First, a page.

Many conversations about open data for agriculture and nutrition promote the win-win scenario of improved livelihoods for farmers, as well as more nutritious, environmentally conscious food. However, examples of open data benefiting farmers often only span one growing season, or include small groups of farmers. This begs the question, does open data truly have the capacity to trigger transformative change in agriculture?
Data exists on a spectrum, which ranges from closed, to shared, to open. Shared data can only legally be shared with certain individuals or groups, due to data ethics recommendations. Just as the food system is comprised of several actors, such as input providers, farmers, retailers and policymakers, who make decisions that affect both others and themselves, the data ecosystem comprises of data collectors, data re-users, data subjects and others. Most actors in the food system fulfil multiple roles within the data ecosystem. For example, a farmer may have data collected about them (data subject), re-use government data (data re-user), and collect data about their farm (data collector). Similarly, a start-up who creates an app for healthy food choices may use the data the farmer has collected (data re-user), and collect their own data on the use of their app (data collector). All of these actors exchange data, as well as information and knowledge, to help everyone make better decisions, whether it is choosing healthier foods or knowing when to plant seeds and harvest crops.
Farmers benefit from data sharing, both directly and indirectly. Many initiatives seek to put data directly in the hands of the farmer, through mobile phone services or various apps, for example, mFarmer and Esoko. While these projects may provide benefits on a small scale, there is not much empirical evidence for long-term impact, especially disaggregated by user type (gender, etc.), and many do not consider how they as institutions can collaborate with other organisations to improve indirect benefits to farmers.
A recent consultation completed by the Centre for Agriculture and Bioscience International, Global Open Data for Agriculture and Nutrition (GODAN), and the Open Data Institute for the Gates Foundation, showed that a lack of coordination and data sharing among institutions (including donors, governments and the private sector) has reduced the speed, efficiency and quality of extension services to farmers. Although there were several small initiatives that worked closely with farmers throughout the duration of the project, there was a general consensus that country-wide support for farmers could greatly improve if data was better shared between large agricultural institutions.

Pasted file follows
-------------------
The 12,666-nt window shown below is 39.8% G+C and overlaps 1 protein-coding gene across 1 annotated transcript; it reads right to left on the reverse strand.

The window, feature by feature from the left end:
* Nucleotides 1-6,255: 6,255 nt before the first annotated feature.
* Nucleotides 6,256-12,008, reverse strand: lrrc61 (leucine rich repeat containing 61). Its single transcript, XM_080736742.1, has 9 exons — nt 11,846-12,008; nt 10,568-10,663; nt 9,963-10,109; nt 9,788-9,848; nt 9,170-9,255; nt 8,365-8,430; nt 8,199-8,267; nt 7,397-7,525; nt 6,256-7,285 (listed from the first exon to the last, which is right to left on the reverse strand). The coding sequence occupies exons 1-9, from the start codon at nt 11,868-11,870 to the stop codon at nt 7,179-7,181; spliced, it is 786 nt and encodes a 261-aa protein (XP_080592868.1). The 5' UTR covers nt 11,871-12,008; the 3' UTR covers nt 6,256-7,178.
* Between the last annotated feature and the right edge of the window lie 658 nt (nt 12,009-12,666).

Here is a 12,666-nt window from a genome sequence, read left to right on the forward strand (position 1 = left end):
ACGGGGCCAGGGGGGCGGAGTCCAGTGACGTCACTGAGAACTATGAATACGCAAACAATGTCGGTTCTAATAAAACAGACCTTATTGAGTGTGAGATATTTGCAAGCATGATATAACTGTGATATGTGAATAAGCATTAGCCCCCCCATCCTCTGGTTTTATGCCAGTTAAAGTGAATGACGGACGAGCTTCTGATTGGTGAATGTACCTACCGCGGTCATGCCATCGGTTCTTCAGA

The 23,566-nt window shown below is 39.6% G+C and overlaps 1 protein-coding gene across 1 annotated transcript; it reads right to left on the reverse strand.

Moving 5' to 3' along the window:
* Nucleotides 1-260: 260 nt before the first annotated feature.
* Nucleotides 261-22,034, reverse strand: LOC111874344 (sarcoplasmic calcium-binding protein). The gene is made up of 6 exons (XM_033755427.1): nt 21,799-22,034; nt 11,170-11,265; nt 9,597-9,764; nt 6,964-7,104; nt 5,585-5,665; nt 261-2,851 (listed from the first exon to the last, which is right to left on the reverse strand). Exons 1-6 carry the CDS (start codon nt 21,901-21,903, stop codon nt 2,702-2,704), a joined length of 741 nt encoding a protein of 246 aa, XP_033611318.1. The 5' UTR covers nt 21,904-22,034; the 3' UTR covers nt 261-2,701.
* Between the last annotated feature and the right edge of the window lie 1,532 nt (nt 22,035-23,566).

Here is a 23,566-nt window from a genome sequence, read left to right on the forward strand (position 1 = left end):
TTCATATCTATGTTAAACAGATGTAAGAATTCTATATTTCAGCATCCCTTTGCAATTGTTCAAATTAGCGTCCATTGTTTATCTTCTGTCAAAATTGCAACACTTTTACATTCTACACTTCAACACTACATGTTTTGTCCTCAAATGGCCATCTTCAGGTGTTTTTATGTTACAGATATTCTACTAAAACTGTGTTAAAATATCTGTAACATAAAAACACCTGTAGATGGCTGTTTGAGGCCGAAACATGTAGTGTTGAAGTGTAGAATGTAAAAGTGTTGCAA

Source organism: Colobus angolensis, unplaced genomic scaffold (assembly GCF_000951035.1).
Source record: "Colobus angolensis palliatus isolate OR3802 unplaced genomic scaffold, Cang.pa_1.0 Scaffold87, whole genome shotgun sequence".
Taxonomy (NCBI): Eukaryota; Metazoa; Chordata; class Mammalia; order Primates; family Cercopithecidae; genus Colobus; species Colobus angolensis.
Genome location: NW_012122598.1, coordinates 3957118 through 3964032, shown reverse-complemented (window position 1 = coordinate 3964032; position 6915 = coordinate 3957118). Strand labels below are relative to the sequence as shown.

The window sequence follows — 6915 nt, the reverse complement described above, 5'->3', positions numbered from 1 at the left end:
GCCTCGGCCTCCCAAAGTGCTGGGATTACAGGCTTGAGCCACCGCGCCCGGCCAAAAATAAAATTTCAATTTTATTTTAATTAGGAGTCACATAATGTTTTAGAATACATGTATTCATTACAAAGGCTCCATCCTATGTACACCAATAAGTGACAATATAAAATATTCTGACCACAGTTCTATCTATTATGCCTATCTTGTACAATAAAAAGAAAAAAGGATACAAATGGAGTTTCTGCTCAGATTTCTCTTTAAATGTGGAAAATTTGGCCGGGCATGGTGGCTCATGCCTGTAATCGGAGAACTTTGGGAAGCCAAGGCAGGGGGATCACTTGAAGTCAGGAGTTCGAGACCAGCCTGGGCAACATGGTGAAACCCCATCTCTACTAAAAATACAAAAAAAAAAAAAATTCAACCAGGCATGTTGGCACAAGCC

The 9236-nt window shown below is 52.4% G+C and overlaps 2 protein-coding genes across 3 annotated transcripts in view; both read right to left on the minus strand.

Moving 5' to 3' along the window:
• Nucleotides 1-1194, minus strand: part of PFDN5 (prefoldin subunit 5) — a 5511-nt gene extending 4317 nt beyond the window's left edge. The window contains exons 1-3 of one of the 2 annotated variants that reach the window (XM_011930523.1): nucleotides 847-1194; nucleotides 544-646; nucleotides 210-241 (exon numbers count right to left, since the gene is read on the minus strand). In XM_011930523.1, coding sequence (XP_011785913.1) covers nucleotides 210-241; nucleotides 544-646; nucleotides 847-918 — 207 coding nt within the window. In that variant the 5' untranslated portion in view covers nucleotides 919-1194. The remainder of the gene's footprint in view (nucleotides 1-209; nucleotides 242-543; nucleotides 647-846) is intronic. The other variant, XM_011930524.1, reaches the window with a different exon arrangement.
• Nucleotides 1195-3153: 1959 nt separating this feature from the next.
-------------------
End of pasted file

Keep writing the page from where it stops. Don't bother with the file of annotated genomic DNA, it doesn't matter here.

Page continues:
Ecosystem maps show the data and knowledge flows that can help farmers to receive the most sustainable and long-lasting benefits. Farmers are an important source of data, but extra attention should be paid to how other actors in the sector must cooperate in order to provide maximum benefit to farmers and their families.
Farmers will derive benefits from sharing data with a local project, as long as their data is managed ethically and responsibly. Maximum benefit can be achieved when data management and sharing best practices are adhered to throughout the data ecosystem. Additionally, the benefits must always be considered over time. Improvements in harvests or incomes over one growing season are admirable and valuable. However, interventions that are continuously monitored over a longer time period, allow for flexibility and scalability over time and this helps to build stronger, more resilient communities.